The “Everyday” Headache, also known as tension headaches occur when there is uncomfortable tightness or pressure around the entire head. It’s estimated that up to 80 percent of the adult U.S. population suffers from at least occasional tension headaches, with around 3 percent experiencing chronic daily tension headaches.
This should be no surprise given the relationships between poor posture, stress and anxiety and the development of tension headaches.
Tension headaches, sometimes referred to as stress-headaches, is the most common type of headache.
|musculoskeletal pain||neurological “brain ache”|
|mostly less awful||often worse…but not always!|
|usually both sides||usually one side|
|pressure, tightness||throbbing, pulsating|
|noise sensitivity||light sensitivity|
|few weird symptoms||weirdness is more standard|
Common Causes of Tension Headaches
Its name should indicate the role that stress and mental or emotional conflict can have in triggering not only pain, but contraction of the muscles in the neck, face, scalp, and jaw during a tension headache.
Most tension headaches are assumed to be a muscle-joint-bone problem — so bones, joints, and your meat :) — as opposed to the neurological “brain ache” of migraine headaches.
For instance, a headache caused by tension could be cervico-genic (“from the neck”) — but it’s controversial, yet no one really knows for sure.
Depression and anxiety can cause tension headaches as well.
Other causes include physical postures (forward head posture, slumped or rolled shoulders) and misalignments of the spine that strain head and neck muscles (such as holding your chin down while reading or holding a phone between your shoulder and ear), degenerative arthritis of the neck, and temporomandibular joint dysfunction (a disorder of the joints between the temporal bone located above the ear and the mandible, or lower jaw bone).
Tension Headache Symptoms
Symptoms of tension headaches can include:
- Mild to moderate pain to the front of the face, head or neck
- Dull, aching head pain (it can be felt as if there’s a tight strap around the head)
- Lots of pressure and tightness across the forehead (usually both sides of the head)
- Muscles aches or pains on the sides and back of your head, including running down your neck
- Sensitivity to loud noises
- Tenderness when you touch your hair line, scalp, neck and shoulders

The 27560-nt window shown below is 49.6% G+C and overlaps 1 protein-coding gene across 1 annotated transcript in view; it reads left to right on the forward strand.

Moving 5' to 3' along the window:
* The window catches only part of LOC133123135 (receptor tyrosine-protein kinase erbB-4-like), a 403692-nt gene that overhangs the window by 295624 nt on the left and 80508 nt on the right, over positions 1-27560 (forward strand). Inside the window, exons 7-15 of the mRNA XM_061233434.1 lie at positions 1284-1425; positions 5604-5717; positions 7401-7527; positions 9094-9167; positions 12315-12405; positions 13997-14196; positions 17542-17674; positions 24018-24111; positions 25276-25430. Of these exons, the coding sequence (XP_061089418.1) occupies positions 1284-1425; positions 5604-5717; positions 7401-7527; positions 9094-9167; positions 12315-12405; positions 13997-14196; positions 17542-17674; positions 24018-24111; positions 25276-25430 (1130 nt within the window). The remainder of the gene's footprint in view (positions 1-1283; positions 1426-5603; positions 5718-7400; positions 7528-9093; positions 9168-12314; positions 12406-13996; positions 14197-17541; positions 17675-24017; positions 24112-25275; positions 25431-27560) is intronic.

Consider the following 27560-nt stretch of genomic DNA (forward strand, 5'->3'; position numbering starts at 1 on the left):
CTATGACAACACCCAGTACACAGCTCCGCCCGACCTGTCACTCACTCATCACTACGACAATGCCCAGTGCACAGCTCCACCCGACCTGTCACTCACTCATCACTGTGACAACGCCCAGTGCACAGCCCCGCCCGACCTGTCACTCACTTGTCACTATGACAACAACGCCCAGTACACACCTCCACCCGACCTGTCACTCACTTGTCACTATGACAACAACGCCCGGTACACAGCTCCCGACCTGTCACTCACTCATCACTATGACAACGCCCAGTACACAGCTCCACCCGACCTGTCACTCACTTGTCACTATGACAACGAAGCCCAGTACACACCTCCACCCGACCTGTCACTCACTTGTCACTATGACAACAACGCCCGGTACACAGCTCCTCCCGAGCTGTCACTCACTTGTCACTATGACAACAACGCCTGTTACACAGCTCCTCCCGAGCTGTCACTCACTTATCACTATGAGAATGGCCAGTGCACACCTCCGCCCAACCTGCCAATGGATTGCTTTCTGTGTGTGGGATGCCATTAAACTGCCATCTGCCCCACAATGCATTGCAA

There is more than one type of tension headache, so doctors usually split tension headaches into two main divided categories that describe how often they occur: either episodic headaches (which happen now and then) or chronic headaches (which are experienced much more often).
Episodic tension headaches tend to occur fewer than 15 days of the month (for example, every other day or a few times per week), while in contrast, chronic tension headaches can happen much more often — for some people even nearly every day. Episodic headaches usually last for about 30 minutes to a few hours, but at times they can linger for as long as one week.
Chronic tension headaches usually last at least several hours and are more likely to be continuous, causing nagging pain that won’t seem to quit. Doctors consider someone to suffer from chronic headaches if more days than not he or she deals with head pain. It’s also possible to start off having only episodic tension headaches now and then, but soon notice that they become more frequent and chronic in nature.
Treating Tension Headaches
The first step in caring for a tension headache involves treating whatever disorder or disease is causing it.
For example, if you have a misalignment in your spine that is causing arthritis of the neck, this arthritis could also be the cause of a tension headache. So treating neck arthritis would be a good start. If someone has TMJ problems and this is causing tightness in the neck and jaw muscles, then correcting the TMJ disorder would be the first step.
The reality is, treating your tension headaches is going to require a combination of lifestyle changes, improving certain health habits and letting go of things that don’t help (anger, stress, poor diet, etc).
Start With Managing Your Stress
The first strategy to correcting tension headaches is to work on stress.
Stress increases stress hormones, such as cortisol, which can in turn make you more prone to pain and discomfort. Cortisol also causes constriction of your blood vessels, which then decreases blood flow and can cause tightness in your muscles.